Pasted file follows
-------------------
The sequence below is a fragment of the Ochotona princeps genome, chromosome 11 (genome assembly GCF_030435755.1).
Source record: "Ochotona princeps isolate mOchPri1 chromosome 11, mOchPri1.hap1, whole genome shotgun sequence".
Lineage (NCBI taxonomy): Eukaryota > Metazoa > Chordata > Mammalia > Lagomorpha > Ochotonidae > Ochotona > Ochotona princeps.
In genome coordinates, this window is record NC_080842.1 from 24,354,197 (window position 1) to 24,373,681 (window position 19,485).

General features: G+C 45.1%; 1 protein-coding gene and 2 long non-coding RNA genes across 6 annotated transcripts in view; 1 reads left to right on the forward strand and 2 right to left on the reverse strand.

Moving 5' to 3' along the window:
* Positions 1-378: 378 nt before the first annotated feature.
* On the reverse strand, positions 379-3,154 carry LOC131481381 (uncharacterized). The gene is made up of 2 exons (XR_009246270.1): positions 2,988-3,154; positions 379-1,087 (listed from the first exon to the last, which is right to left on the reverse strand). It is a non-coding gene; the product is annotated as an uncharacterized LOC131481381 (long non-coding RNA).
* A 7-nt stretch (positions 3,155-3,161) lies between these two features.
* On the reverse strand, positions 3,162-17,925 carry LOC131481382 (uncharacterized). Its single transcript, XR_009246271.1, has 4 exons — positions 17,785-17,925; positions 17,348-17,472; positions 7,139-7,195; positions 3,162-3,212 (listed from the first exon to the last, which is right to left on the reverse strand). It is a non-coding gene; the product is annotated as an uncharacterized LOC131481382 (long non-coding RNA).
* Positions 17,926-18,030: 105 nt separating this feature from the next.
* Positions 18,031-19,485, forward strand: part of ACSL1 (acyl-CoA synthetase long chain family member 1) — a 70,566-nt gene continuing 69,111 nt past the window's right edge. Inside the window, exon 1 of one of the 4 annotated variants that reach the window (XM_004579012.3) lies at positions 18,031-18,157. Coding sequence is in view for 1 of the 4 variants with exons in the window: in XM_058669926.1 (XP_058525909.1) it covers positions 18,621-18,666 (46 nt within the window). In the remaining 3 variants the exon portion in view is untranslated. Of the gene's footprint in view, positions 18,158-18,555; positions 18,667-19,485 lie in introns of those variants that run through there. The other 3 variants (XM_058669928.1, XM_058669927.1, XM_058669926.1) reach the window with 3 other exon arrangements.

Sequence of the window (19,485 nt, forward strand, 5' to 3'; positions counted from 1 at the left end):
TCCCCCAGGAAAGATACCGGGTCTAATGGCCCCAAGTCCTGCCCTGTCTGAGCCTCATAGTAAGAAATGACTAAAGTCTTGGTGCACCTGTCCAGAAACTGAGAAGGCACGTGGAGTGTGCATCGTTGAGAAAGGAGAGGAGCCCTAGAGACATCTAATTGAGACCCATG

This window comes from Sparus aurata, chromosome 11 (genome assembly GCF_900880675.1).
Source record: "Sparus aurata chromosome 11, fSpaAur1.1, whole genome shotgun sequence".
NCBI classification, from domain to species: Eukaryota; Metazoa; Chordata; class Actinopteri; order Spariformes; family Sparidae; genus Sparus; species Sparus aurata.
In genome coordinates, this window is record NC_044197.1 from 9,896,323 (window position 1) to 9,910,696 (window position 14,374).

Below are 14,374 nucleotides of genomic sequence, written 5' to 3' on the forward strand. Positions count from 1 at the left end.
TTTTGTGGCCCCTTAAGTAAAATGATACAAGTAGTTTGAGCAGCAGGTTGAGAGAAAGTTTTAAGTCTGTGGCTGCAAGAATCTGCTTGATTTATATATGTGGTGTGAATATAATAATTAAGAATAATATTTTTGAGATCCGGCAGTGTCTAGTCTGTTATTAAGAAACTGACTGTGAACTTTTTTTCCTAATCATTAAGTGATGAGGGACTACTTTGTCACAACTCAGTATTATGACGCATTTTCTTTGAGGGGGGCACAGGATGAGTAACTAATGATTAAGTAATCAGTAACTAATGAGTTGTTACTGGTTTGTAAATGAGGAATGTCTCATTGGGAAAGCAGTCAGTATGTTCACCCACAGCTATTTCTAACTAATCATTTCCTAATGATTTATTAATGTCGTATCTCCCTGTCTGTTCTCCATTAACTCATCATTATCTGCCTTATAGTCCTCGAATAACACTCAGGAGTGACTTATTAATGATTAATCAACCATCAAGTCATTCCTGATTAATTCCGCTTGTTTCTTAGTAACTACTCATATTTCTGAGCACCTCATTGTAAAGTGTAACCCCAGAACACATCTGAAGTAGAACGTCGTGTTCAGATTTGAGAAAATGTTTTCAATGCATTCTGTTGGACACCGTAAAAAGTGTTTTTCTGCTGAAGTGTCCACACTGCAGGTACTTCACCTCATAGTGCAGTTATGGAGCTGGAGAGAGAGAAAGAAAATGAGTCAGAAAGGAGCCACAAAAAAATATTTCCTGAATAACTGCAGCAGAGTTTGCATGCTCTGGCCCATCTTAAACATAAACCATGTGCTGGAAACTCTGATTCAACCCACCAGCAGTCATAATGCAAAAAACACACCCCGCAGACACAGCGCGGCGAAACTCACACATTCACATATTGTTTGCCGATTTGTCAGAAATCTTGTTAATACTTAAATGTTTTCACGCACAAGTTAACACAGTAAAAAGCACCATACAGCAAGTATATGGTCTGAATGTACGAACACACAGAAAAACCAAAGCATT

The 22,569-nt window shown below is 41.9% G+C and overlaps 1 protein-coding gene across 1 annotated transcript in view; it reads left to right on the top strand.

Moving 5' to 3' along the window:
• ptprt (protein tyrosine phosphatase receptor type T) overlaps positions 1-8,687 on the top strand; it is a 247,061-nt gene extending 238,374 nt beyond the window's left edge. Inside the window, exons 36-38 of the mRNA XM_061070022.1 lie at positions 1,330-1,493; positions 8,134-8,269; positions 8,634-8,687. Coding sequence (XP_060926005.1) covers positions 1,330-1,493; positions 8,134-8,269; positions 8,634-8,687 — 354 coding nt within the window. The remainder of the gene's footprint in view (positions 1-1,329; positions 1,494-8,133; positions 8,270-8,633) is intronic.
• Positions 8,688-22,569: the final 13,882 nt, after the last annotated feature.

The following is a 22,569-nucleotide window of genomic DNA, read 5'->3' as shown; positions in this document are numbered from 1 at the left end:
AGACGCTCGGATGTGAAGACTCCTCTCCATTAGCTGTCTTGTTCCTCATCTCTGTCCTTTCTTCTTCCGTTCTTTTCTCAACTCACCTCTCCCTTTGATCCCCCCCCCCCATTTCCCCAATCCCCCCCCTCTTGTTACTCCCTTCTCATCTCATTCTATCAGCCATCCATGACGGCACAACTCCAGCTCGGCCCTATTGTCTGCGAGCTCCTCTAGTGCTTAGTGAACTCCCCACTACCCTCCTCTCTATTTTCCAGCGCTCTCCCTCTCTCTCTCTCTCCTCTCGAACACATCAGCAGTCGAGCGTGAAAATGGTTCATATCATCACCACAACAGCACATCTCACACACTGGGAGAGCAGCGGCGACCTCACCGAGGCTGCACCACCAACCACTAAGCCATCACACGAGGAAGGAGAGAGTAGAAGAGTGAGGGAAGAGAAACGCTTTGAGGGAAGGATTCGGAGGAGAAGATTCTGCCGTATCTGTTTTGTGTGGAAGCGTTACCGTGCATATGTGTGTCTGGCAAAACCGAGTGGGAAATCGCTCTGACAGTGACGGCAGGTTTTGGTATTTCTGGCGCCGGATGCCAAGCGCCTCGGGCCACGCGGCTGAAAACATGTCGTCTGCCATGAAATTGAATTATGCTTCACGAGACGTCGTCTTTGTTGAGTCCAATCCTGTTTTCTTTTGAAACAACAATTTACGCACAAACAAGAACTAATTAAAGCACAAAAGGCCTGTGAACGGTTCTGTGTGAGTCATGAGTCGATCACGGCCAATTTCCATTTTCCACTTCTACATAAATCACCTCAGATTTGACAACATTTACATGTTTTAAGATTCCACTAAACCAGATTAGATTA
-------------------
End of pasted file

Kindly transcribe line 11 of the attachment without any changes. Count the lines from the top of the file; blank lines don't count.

* Positions 17,926-18,030: 105 nt separating this feature from the next.